Cost-sharing on flood protection projects: It is essential that legislation be promptly enacted to establish a consistent basis for cost-sharing on projects which provide flood protection benefits. At the present time, the various Federal agencies responsible for flood protection operate under different and confusing cost-sharing standards. The non-Federal contributions vary from zero to over 60%. This intolerable situation should be corrected. Legislation now before the Congress would require generally that identifiable non-Federal interests receiving flood protection benefits bear at least 30% of the costs of flood protection. The value of lands, easements, and rights-of-way contributed locally would be included as part of this nonFederal share. The cost of operation and maintenance would also be a State or local responsibility.
Mineral resources: Amendments to the Helium Act were recommended last year to carry out a long-range plan for conserving helium. This lightweight nonflammable gas is important to the Nation's atomic energy and missile programs, and known deposits of it are extremely limited. Under the legislation proposed, private industry would be encouraged to finance, build, and operate plants which would make helium available for conservation by the Department of the Interior. Prompt enactment is needed to check the waste of this essential gas.
The Bureau of Mines will continue its research on improved methods of production and utilization of coal and other minerals. Legislation is again recommended to grant authority to the Secretary of the Interior to contract for coal research, thus allowing the Secretary to use outside scientific resources to assist the coal industry.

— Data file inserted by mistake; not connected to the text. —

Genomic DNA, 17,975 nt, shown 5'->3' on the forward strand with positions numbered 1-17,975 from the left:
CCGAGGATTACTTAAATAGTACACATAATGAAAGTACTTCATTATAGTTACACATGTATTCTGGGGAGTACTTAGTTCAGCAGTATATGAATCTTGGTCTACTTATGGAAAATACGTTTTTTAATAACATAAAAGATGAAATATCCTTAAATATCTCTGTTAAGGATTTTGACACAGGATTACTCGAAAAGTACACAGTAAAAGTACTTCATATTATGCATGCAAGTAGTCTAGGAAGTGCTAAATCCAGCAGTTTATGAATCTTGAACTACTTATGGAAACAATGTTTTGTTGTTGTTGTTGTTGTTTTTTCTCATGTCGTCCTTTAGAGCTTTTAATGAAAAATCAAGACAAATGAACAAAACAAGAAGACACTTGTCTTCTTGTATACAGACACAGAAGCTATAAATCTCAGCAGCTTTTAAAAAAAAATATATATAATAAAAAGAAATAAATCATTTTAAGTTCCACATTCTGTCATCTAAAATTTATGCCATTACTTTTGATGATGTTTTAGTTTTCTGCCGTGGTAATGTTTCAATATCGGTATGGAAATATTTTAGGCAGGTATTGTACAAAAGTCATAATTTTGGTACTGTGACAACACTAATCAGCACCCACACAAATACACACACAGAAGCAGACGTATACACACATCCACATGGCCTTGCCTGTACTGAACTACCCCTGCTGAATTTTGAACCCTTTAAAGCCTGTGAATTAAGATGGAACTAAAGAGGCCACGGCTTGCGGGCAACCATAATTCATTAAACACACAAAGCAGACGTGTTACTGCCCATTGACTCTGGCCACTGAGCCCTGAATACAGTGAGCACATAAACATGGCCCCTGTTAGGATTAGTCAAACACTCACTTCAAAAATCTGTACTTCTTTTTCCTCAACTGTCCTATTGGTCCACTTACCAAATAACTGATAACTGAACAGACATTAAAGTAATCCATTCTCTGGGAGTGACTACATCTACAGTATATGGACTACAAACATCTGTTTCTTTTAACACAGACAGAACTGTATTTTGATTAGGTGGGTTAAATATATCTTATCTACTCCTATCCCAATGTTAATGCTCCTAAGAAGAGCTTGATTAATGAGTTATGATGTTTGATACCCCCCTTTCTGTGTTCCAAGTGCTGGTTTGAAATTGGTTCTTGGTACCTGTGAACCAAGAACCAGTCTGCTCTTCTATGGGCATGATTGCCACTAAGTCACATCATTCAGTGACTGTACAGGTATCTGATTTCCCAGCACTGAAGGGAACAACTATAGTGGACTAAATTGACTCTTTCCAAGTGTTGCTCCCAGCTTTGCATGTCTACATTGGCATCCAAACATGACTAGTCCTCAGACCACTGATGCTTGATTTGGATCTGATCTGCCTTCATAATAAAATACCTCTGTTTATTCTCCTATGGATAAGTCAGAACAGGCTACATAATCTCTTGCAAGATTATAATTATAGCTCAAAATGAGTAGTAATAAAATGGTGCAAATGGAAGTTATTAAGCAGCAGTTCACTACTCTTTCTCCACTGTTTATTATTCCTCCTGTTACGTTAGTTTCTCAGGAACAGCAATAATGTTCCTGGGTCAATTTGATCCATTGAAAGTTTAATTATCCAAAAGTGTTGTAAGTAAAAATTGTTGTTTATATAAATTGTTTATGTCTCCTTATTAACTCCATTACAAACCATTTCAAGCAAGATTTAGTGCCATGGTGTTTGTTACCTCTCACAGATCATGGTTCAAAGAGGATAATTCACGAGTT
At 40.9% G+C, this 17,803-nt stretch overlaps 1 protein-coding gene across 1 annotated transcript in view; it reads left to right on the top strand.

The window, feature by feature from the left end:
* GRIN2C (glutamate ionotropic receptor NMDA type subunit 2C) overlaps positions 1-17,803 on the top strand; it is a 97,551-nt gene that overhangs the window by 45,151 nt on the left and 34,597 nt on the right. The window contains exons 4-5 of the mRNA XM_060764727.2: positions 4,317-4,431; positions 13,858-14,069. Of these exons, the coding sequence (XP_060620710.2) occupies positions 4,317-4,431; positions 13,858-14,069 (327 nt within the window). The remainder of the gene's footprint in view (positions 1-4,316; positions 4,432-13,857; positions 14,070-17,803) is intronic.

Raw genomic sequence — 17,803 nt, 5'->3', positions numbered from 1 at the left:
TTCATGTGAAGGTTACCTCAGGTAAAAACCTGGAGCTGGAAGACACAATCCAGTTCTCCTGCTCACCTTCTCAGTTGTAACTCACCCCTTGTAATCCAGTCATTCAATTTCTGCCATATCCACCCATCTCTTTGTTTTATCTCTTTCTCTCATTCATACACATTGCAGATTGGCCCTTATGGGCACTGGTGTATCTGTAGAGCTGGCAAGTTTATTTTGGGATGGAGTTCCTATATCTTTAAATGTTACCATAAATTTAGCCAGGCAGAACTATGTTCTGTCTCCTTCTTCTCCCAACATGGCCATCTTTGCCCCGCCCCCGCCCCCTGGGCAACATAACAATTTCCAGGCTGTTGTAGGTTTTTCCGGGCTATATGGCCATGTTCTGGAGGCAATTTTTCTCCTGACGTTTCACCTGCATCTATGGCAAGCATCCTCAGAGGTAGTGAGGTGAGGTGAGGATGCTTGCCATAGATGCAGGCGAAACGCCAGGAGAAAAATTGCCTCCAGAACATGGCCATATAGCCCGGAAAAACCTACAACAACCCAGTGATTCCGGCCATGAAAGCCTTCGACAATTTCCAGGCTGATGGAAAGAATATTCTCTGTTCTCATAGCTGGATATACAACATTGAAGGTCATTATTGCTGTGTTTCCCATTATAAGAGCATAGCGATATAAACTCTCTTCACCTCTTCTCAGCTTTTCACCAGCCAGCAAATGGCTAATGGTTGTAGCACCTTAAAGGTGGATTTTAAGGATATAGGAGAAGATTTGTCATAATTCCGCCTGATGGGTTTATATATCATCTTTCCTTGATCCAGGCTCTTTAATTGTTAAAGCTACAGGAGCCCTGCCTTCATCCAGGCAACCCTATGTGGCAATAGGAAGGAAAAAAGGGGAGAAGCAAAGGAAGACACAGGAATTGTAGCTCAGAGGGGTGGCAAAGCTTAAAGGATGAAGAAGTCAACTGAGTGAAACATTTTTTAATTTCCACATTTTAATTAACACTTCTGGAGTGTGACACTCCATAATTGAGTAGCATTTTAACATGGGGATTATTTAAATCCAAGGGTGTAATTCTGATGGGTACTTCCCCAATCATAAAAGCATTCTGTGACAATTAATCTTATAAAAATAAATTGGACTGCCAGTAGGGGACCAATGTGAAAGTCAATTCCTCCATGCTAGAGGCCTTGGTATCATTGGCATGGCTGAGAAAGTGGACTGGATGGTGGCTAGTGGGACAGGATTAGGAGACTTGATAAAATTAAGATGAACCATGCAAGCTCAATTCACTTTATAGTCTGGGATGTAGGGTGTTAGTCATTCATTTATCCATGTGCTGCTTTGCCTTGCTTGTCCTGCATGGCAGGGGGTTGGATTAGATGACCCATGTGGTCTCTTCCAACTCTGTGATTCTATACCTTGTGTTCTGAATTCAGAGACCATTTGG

Other resource programs: In the fiscal year 1961, programs for conserving and developing the resources of the public domain and Indian lands will be carried on at about the 1960 levels. Although total expenditures for forest resources are estimated at about the same level in 1961 as in 1960, some increases are provided in 1961 to carry forward the long-range program of the Forest Service for conservation and development. including added facilities and services to accommodate campers and picnickers. It is expected that these increased expenditures will be offset by a decrease in
the unusually large 1960 outlays for fighting forest fires.